I’ve been a fan of James Howard Kunstler for years.Â I heard him speak in St. Louis when The Geography of Nowhere first came out – he autographed my copy.Â I frequently check out his “Eyesore of the Month.”Â This month the eyesore is St. Louis’ Gateway Station.
The above was followed by:
Check out this monstrosity: the new St. Louis Amtrak station, an utterly bewildering piece-of-shit shoehorned under a bunch of freeway ramps behind a UPS depot parking lot. Where’s the Prozac dispenser?
Salutes to reader Laura Louzader out in Missouri who says of this monument: “It is a nasty pocket in the city’s neglected back yard, and the first things you see when you exit the station are the dark parking lot under the overpasses, weed-choked vacant lots, and abandoned, shacky little buildings.”
“What a wonderful introduction to St. Louis! There are only two platforms and four pockets for trains, which tells you how committed Amtrak and St. Louis are to passenger rail.”
Kunstler concludes with a picture of our magnificent Union Station from a similar perspective as this one I took last year:
So because Union Station is no longer used for rail transit our new station is a “piece-of-shit.”Â Â The problem I have is not the criticism of the new station – a few are correct.Â The problem is relying on an account/pictures from a visitor from Chicago.Â I’m often critical of projects and places but I always visit in person to see for myself rather than be potentially misled by a reader.
Had Kunstler done his homework he would have known it has been more than thirty years since the last train backed out of Union Station.Â From 1978-2008 St. Louis’ Amtrak station was in two different portable buildings (#1 1978-2004, #2 2004-2008).Â It is not like we stopped using Union Station one day and the new station the next.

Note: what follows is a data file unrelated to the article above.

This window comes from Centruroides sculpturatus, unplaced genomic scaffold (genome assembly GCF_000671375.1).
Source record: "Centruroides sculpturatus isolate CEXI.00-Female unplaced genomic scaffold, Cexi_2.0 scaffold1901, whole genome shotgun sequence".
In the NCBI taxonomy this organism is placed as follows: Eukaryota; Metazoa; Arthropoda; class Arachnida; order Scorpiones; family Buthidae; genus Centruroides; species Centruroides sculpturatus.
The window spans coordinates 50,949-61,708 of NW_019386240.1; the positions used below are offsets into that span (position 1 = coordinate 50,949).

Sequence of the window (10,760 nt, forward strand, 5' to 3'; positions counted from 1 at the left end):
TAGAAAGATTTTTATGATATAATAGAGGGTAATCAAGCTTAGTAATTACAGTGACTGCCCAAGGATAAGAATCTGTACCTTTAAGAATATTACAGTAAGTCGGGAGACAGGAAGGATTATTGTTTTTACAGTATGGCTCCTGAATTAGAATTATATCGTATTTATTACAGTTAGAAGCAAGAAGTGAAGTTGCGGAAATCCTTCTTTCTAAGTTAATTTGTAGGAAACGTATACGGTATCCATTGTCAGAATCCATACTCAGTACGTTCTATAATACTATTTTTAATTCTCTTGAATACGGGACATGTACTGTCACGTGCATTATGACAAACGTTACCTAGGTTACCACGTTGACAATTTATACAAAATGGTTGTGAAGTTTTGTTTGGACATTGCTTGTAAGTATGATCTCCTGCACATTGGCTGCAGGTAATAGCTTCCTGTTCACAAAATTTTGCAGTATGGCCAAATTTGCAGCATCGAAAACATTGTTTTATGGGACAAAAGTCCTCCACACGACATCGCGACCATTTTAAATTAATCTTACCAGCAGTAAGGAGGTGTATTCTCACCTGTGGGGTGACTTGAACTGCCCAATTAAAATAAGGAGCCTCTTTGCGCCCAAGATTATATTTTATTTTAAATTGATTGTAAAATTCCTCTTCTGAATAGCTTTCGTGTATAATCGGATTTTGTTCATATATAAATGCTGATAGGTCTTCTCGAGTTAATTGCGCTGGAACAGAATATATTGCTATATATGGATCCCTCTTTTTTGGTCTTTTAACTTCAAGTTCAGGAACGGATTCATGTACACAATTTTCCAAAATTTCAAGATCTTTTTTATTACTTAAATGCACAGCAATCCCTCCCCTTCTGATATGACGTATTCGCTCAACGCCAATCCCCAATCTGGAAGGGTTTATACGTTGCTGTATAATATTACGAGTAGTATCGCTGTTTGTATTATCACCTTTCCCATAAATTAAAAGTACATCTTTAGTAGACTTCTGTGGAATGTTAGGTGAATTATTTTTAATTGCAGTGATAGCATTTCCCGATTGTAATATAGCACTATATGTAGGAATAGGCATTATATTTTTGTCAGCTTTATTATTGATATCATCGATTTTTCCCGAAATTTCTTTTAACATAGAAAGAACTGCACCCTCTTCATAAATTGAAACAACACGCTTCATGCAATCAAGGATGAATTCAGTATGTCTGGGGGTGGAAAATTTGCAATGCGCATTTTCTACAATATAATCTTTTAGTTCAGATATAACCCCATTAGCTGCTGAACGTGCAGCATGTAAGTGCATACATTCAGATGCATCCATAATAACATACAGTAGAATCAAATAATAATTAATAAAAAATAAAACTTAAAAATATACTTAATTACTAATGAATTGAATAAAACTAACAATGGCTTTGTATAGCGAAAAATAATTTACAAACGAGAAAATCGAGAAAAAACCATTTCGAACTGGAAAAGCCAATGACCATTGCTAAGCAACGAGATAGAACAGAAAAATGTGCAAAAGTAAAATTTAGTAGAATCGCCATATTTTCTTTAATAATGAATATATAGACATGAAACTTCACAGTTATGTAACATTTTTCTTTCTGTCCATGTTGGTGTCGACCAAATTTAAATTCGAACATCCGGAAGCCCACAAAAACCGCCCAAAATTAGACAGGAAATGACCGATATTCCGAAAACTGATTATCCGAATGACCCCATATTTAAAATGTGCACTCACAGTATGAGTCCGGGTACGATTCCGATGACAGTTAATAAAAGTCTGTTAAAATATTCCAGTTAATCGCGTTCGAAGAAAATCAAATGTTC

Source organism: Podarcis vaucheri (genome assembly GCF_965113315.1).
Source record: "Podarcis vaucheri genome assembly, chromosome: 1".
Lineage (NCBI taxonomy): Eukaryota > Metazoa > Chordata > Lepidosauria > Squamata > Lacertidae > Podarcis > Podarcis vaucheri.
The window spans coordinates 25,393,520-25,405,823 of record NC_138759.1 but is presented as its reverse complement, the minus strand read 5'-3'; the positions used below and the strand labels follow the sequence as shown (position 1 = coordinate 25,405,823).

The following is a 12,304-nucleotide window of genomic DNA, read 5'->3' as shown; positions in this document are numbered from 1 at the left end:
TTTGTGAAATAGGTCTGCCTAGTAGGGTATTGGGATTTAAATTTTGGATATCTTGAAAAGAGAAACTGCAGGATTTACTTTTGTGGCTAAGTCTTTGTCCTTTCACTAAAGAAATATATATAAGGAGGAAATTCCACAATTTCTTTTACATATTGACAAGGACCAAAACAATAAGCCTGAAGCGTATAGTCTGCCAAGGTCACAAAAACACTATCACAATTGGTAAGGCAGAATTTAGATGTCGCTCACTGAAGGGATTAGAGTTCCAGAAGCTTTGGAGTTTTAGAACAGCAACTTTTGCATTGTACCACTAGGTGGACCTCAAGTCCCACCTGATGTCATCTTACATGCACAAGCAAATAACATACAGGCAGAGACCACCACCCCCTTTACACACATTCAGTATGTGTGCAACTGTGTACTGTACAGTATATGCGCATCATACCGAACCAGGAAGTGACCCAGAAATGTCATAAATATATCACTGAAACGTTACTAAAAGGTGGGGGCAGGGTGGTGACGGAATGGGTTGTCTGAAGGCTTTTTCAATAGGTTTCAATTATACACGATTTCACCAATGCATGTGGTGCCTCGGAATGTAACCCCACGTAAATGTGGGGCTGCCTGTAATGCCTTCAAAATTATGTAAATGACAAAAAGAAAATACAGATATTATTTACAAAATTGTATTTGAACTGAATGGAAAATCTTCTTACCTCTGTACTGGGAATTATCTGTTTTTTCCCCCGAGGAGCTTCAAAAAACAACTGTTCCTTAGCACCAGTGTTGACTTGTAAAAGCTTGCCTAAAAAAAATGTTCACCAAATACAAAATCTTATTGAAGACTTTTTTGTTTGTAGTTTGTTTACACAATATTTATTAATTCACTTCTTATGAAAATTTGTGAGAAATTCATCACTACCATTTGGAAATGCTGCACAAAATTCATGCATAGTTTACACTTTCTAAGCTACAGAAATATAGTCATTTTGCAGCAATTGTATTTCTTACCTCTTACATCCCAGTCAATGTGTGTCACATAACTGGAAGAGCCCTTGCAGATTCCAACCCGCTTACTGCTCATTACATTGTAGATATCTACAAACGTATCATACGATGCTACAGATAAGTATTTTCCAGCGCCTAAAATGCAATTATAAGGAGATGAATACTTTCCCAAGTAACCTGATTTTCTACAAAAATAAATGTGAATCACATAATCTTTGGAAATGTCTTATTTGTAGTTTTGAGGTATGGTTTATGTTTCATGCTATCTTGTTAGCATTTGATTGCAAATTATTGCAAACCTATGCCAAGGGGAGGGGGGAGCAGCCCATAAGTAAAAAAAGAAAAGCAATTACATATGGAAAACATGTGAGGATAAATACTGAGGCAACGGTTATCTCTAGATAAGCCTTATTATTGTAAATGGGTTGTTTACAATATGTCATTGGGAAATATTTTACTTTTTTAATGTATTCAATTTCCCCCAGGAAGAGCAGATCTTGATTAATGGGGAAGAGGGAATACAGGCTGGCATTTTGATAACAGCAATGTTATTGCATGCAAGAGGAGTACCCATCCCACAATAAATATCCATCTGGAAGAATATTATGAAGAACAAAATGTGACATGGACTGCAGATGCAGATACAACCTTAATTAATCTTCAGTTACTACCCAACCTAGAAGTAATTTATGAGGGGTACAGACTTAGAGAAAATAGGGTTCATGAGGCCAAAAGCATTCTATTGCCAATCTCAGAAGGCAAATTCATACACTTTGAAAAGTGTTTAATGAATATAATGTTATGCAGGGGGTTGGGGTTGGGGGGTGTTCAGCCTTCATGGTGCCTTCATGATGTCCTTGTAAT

Our Gateway Station combines Amtrak andÂ Greyhound with our MetroLink light rail and MetroBus.Â I’d say that is a good combination.Â UtilizingÂ the space under the highway makes sense and bringing these services together in one spot can help visitors.
I spoke with Amtrak spokesperson Marc Magliari by phone to discuss the station.Â His district covers 22 stations.
- Last five years in Union Station were “pretty awful.”Â A pod under the shed served a couple of tracks. Trains had to back out.
- St. Louis is now the envy of many cities because of this combination of rail, bus and local transit.
- Original 1980s re-developer of Union Station wanted train nostalgia, not actual trains
- St. Louis is working on developing new structures around the station.
- Platform capacity at this new station is double what we’ve had for the past 30 years.
- Number of platforms can be increased as rail traffic increases.
The area where the station is located is not in the heart of our loft district (where I live) but is next to the highway and train tracks.Â Locating a train station sorta requires it to be next to the tracks.
Between the Civic Center Station (14th) and the Union Station Station (18th) is development nirvana. At the immediate corner of 14th & Clark we’ve got a nice grove of trees leading to the station platforms. I could see a new building design just to the west, facing Clark, that leaves this corner plaza intact. However, I’d get out the chainsaw for the right building(s) on the corner at 14th. The problem here is the big curve is closer to street grade than I’d like and lowering it might be too costly. But, from what was once 15th to 16th you’ve got a clean shot over the tracks. Same for 16th to 18th.
Concentrating more residences near 18th and Clark would create more daily users for Union Station (so it is not entirely dependent upon tourist traffic). Offering downtown residential units without included garage space might also offer affordability to those that want a car-free lifestyle but cannot currently afford to live near a MetroLink station. Of course, garage space could be built on the main and a few upper levels with retail along the street-face and office & residential over the parking. A mix of housing in numerous price ranges might be the best solution.
While I’d have no opposition to a mid or high-rise tower I don’t think it is necessary either, at least not from a design perspective. Clark and the adjacent numbered streets would have had 3-6 story buildings originally. This creates a nice friendly scale along the sidewalk for pedestrians. Even is part of the structures did get taller a shorter height at the sidewalk would still be best.
The cost-effectiveness of construction over a functioning transit line is the big problem with this plan. The cost of the required concrete tunnel may necessitate more floors just to help break even. The concept is certainly worth detailed analysis.
No question the buildings immediately across 15th look a bit shabby as does the numerous fenced parking lots.
– Steve Patterson